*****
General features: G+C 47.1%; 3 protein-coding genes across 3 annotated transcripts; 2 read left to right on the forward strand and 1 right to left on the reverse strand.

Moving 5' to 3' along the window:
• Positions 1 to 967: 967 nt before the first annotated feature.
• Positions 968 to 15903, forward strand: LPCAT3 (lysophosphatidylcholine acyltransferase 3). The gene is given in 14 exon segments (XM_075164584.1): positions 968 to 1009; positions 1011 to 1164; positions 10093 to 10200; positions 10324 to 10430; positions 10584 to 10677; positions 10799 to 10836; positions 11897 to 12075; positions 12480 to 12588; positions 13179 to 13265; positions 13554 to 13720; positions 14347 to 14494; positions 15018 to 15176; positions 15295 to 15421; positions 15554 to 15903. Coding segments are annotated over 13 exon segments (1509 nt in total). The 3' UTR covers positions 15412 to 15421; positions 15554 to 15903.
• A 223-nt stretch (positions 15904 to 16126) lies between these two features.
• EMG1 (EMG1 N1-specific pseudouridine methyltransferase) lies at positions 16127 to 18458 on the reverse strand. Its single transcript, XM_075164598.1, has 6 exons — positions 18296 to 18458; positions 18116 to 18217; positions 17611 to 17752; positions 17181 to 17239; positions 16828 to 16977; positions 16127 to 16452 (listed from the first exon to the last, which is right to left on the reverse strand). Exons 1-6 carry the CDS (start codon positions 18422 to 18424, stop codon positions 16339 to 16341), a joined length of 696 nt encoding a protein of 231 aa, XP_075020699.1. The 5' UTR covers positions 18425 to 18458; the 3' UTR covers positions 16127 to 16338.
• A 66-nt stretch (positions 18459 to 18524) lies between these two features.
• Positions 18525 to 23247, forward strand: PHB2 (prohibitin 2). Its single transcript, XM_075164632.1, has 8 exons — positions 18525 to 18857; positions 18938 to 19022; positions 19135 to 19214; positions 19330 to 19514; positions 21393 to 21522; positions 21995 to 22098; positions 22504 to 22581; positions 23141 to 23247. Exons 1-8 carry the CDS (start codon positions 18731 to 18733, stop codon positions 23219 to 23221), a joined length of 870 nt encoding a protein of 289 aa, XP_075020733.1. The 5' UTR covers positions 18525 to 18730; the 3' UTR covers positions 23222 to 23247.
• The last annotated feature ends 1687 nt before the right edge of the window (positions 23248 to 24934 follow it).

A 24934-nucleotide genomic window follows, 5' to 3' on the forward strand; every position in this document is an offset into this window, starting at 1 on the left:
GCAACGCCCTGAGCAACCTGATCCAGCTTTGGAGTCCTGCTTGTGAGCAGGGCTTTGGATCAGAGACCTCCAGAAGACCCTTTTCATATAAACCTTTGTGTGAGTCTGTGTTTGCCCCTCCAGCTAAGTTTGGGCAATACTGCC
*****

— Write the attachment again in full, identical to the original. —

General features: G+C 47.1%; 3 protein-coding genes across 3 annotated transcripts; 2 read left to right on the forward strand and 1 right to left on the reverse strand.

Moving 5' to 3' along the window:
• Positions 1 to 967: 967 nt before the first annotated feature.
• Positions 968 to 15903, forward strand: LPCAT3 (lysophosphatidylcholine acyltransferase 3). The gene is given in 14 exon segments (XM_075164584.1): positions 968 to 1009; positions 1011 to 1164; positions 10093 to 10200; positions 10324 to 10430; positions 10584 to 10677; positions 10799 to 10836; positions 11897 to 12075; positions 12480 to 12588; positions 13179 to 13265; positions 13554 to 13720; positions 14347 to 14494; positions 15018 to 15176; positions 15295 to 15421; positions 15554 to 15903. Coding segments are annotated over 13 exon segments (1509 nt in total). The 3' UTR covers positions 15412 to 15421; positions 15554 to 15903.
• A 223-nt stretch (positions 15904 to 16126) lies between these two features.
• EMG1 (EMG1 N1-specific pseudouridine methyltransferase) lies at positions 16127 to 18458 on the reverse strand. Its single transcript, XM_075164598.1, has 6 exons — positions 18296 to 18458; positions 18116 to 18217; positions 17611 to 17752; positions 17181 to 17239; positions 16828 to 16977; positions 16127 to 16452 (listed from the first exon to the last, which is right to left on the reverse strand). Exons 1-6 carry the CDS (start codon positions 18422 to 18424, stop codon positions 16339 to 16341), a joined length of 696 nt encoding a protein of 231 aa, XP_075020699.1. The 5' UTR covers positions 18425 to 18458; the 3' UTR covers positions 16127 to 16338.
• A 66-nt stretch (positions 18459 to 18524) lies between these two features.
• Positions 18525 to 23247, forward strand: PHB2 (prohibitin 2). Its single transcript, XM_075164632.1, has 8 exons — positions 18525 to 18857; positions 18938 to 19022; positions 19135 to 19214; positions 19330 to 19514; positions 21393 to 21522; positions 21995 to 22098; positions 22504 to 22581; positions 23141 to 23247. Exons 1-8 carry the CDS (start codon positions 18731 to 18733, stop codon positions 23219 to 23221), a joined length of 870 nt encoding a protein of 289 aa, XP_075020733.1. The 5' UTR covers positions 18525 to 18730; the 3' UTR covers positions 23222 to 23247.
• The last annotated feature ends 1687 nt before the right edge of the window (positions 23248 to 24934 follow it).

A 24934-nucleotide genomic window follows, 5' to 3' on the forward strand; every position in this document is an offset into this window, starting at 1 on the left:
GCAACGCCCTGAGCAACCTGATCCAGCTTTGGAGTCCTGCTTGTGAGCAGGGCTTTGGATCAGAGACCTCCAGAAGACCCTTTTCATATAAACCTTTGTGTGAGTCTGTGTTTGCCCCTCCAGCTAAGTTTGGGCAATACTGCC